Hope this helps; don't hesitate to ask questions. A fuller background to a natural or low-tech method is set out in my 4-part series "A Basic Approach to the Natural Planted Aquarium" sticked at the head of this section of the forum.

Byron.

funkman262 01-12-2013 12:57 PM

Quote:

Originally Posted by Byron (Post 1388086)
Unlike the previous poster, I do not believe plants will do as well under actinic and blue light alone. Plants need red and blue light, and more red than blue in fact.

I never said to use ONLY blue lights, I simply said that the current mixture of blue and white lights should be evened out on both sides (OP stated that one side contains all white lights while other side contains the original setup of mainly blues). And a quick google search on both PUR (Photosynthetic Usable Radiation) and the use of actinics in planted aquaria would validate my points on using blue lights IN ADDITION TO typical plant bulbs in order to improve growth and color.

Byron 01-12-2013 01:34 PM

Quote:

Originally Posted by funkman262 (Post 1388122)
I never said to use ONLY blue lights, I simply said that the current mixture of blue and white lights should be evened out on both sides (OP stated that one side contains all white lights while other side contains the original setup of mainly blues). And a quick google search on both PUR (Photosynthetic Usable Radiation) and the use of actinics in planted aquaria would validate my points on using blue lights IN ADDITION TO typical plant bulbs in order to improve growth and color.

My apology for the "alone," that was inadvertent but nonetheless incorrect.

I would be interested in any scientifically-valid studies on light spectrum, as the only ones I have so far come across did prove that light between 6000K and 7000K with all else being equal caused the fastest rate of photosynthesis in aquatic plants in aquaria.

Byron.

funkman262 01-12-2013 01:46 PM

I've read several cases of blue-only lights being used in planted aquaria with great success (I wouldn't do this myself simply because I wouldn't find it appeasing to the eyes). I've also read where blue lights were added to previously white-only fixtures and improvement was shown in growth rates, blooming, coloration, and pearling. I've personally grown corals under just blue LEDs over the course of a couple months, and mainly use the the mix of whites and blues that I currently use in my DIY fixture in order to obtain the most aesthetic color temp for me. If plants can't grow under blue light, then the chlorophyll pigments wouldn't peak at all in the blue spectrum. For example, the chloryphyll-a pigment peaks at around 435nm, chlorophyll-b around 470nm, and the combined photosynthesis of all pigments peaks at about 425nm (even higher than the peak in the warm spectrum).

Byron 01-12-2013 02:25 PM

Quote:

Originally Posted by funkman262 (Post 1388168)
I've read several cases of blue-only lights being used in planted aquaria with great success (I wouldn't do this myself simply because I wouldn't find it appeasing to the eyes). I've also read where blue lights were added to previously white-only fixtures and improvement was shown in growth rates, blooming, coloration, and pearling. I've personally grown corals under just blue LEDs over the course of a couple months, and mainly use the the mix of whites and blues that I currently use in my DIY fixture in order to obtain the most aesthetic color temp for me. If plants can't grow under blue light, then the chlorophyll pigments wouldn't peak at all in the blue spectrum. For example, the chloryphyll-a pigment peaks at around 435nm, chlorophyll-b around 470nm, and the combined photosynthesis of all pigments peaks at about 425nm (even higher than the peak in the warm spectrum).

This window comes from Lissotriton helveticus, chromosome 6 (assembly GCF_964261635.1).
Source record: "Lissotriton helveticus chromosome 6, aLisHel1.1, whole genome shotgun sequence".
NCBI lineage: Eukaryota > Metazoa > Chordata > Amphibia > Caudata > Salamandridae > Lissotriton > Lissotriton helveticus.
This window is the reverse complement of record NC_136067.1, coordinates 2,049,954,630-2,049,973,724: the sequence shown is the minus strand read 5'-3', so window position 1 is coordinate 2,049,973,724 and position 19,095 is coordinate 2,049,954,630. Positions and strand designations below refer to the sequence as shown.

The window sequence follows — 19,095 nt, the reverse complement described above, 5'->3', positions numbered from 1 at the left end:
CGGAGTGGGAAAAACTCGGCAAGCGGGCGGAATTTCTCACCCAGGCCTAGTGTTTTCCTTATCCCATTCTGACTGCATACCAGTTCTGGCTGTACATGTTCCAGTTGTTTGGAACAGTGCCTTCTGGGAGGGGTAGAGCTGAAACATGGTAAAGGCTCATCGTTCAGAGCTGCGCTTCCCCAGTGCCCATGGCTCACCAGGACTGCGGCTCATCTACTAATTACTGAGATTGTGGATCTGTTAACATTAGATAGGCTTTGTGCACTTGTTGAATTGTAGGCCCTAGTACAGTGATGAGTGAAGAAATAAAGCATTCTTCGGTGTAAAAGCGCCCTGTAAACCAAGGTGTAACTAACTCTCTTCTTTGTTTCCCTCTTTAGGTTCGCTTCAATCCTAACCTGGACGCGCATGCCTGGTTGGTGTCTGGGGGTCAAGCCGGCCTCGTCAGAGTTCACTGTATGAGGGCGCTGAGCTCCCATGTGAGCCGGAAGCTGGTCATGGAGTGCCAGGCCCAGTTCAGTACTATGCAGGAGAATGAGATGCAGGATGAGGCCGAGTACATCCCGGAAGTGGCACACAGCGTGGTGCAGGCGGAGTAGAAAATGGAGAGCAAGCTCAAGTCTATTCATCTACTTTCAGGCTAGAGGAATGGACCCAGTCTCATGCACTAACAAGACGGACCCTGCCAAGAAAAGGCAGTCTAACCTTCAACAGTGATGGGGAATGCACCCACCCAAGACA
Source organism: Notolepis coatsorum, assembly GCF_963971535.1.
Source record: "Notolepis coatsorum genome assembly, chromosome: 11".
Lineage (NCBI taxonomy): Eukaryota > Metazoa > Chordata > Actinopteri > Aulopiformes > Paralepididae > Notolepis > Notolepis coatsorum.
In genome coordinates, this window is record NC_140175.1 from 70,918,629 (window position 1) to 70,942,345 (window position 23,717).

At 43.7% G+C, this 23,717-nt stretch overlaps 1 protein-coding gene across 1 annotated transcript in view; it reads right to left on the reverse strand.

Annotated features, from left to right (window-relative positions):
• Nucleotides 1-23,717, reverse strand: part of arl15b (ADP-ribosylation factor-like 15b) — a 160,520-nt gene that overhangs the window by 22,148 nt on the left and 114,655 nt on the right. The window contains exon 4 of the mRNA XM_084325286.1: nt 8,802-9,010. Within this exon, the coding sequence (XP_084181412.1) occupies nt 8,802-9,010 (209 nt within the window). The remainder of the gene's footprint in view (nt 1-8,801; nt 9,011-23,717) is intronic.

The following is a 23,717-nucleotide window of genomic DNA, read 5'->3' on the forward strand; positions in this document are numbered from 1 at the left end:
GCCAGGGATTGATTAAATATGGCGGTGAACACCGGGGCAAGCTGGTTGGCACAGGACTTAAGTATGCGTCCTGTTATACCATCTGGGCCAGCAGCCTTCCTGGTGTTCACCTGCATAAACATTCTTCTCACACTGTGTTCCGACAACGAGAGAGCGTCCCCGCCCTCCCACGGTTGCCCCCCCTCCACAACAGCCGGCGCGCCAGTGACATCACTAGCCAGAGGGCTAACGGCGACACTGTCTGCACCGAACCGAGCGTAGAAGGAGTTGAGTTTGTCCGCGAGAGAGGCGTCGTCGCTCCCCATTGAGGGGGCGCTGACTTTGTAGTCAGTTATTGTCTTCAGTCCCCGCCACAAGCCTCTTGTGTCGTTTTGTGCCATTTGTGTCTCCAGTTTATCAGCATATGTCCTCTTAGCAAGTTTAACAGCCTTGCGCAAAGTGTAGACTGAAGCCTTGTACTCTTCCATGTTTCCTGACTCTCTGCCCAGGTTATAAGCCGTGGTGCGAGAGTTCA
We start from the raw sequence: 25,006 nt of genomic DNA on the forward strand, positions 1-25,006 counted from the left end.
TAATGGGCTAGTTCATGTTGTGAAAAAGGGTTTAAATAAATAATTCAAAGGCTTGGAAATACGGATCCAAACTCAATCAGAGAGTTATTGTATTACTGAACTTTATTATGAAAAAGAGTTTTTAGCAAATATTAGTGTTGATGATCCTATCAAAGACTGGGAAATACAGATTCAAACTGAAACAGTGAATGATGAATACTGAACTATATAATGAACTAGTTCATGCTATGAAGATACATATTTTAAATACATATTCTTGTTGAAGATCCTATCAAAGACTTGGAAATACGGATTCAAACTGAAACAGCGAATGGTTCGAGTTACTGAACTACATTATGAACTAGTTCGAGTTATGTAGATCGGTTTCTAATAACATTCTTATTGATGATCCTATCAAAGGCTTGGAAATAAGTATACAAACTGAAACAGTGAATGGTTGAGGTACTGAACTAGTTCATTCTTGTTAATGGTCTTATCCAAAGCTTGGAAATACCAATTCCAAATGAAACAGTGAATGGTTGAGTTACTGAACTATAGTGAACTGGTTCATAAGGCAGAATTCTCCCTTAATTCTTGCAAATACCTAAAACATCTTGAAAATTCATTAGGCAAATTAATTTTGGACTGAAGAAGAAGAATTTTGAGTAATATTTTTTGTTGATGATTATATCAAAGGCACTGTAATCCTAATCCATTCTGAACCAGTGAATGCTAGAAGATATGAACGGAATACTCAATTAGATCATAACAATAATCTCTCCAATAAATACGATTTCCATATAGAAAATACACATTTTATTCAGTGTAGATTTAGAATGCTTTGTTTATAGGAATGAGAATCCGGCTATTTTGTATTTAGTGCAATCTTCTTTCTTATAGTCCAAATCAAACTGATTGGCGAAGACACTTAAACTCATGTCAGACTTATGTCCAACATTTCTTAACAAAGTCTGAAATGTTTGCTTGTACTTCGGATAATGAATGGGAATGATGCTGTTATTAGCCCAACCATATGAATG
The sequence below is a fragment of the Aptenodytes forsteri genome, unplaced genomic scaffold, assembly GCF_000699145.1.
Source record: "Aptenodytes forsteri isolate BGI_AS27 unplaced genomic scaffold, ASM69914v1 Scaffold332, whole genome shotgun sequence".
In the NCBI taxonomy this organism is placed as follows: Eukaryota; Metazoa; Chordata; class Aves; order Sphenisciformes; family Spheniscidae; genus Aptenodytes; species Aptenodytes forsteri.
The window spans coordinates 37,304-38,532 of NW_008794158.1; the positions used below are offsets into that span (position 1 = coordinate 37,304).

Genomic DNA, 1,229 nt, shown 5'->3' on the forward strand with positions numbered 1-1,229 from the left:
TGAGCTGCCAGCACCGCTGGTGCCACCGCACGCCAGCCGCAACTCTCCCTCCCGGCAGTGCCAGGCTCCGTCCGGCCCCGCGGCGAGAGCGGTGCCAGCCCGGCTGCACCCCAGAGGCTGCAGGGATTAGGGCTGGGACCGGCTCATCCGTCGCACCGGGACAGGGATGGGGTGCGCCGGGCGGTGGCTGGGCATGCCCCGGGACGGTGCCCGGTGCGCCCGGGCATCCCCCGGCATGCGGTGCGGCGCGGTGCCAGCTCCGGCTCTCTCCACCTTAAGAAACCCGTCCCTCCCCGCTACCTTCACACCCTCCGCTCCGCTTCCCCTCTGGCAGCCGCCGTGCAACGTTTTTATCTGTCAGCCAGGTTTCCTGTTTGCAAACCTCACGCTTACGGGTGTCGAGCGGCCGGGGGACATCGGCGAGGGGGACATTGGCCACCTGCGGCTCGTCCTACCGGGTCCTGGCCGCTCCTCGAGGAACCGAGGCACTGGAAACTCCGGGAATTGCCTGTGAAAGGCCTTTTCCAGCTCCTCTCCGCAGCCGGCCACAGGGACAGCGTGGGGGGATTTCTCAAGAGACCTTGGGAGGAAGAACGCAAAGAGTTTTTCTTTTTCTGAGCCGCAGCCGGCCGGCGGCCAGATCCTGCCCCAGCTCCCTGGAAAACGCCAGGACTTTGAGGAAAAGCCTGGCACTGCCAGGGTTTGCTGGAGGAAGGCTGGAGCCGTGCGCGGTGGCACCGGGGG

Corals are a very different thing, so we don't want to bring them into the freshwater plant discussion;-). Reef tanks obviously need blue light as that is natural in the oceans. Blue penetrates water farther than any other colour.

Which may explain the improvement with the blue added to daylight. Increasing the light intensity and penetration would likely be of some benefit, depending what was over the plants before this. This likely explains why my plants were fine under the mix; though to be honest they are no worse under the sole 6500K spectrum, so from my experience this is not significant [this also supports what will follow below]. These other situations may have variables that we know nothing of, which is why I referenced scientifically-valid tests. Only in such controlled situations can one draw reasonably accurate conclusions when we are looking for significant difference.

The controlled tests that determined the best light to be a mix of full spectrum and cool white, which is generally accepted to be in the 6500K range, are from 1987 [K.Richards, "The Effects of Different Spectrum Fluorescent Bulbs on the Photosynthesis of Aquatic Plants," Freshwater and Marine Aquarium, July 1987, pp. 16-20, cited in D. Walstad, Ecology of Aquarium Plants, chapter XI]. Every planted tank source I have so far come across has suggested that daylight tubes between 5000K and 7000K provide the best light, and some of these people are professional botanists.

I was just re-reading Walstad when looking up the Richards reference, and came across these two paragraphs [pp. 180-181] in which Diana is commenting on the results of the study:
The fact that plants did very well with Cool-white, which produces mostly green-yellow light was an unexpected result of this study. One would have expected the plants to do better with Vita-Lite [this was the "full spectrum" tube used in the study]. This is because Vita-Light was designed for growing plants; its spectrum, which is rich in red and blue light, matches the light absorption of plant chlorophyll much better than Cool-white and many other fluorescent bulbs.

Cool-white was found to give off 13% more photosynthetic light that Vita-Lite. Perhaps Cool-white's slightly higher light intensity explains its better performance? However, I would also argue that green-yellow light is what many submerged aquatic plants encounter in their natural environment. Aquatic light is not like terrestrial light where the blue and red wavelengths predominate. Aquatic light is unique. This is because the water itself absorbs red light, while DOC [dissolved organic carbon] absorbs blue light. What's left over for plant photosynthesis is mainly green-yellow light. Aquatic plants may have adapted their photosynthetic machinery (over the course of evolution) to use green-yellow light fairly efficiently.
Here again we have the 6500K "daylight" mix that all agree works so well; red, blue and green-yellow.

Byron.